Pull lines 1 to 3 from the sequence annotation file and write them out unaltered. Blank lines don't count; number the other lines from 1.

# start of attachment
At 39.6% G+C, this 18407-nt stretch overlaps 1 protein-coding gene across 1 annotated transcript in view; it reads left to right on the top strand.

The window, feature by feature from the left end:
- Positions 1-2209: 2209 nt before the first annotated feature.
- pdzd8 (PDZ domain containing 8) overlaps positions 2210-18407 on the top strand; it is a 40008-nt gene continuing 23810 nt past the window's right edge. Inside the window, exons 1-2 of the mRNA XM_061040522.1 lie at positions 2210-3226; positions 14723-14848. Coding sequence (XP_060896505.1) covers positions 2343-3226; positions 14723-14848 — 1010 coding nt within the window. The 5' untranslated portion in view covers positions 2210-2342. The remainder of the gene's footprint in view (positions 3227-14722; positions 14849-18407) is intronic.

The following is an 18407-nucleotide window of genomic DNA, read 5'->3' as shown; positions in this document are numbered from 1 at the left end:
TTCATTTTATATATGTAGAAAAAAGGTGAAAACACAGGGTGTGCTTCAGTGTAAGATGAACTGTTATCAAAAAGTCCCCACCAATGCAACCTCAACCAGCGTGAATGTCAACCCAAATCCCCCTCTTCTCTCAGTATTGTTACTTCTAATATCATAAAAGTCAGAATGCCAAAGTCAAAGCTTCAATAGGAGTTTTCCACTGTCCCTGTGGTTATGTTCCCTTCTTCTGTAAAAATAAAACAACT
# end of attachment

At 39.6% G+C, this 18407-nt stretch overlaps 1 protein-coding gene across 1 annotated transcript in view; it reads left to right on the top strand.

The window, feature by feature from the left end:
- Positions 1-2209: 2209 nt before the first annotated feature.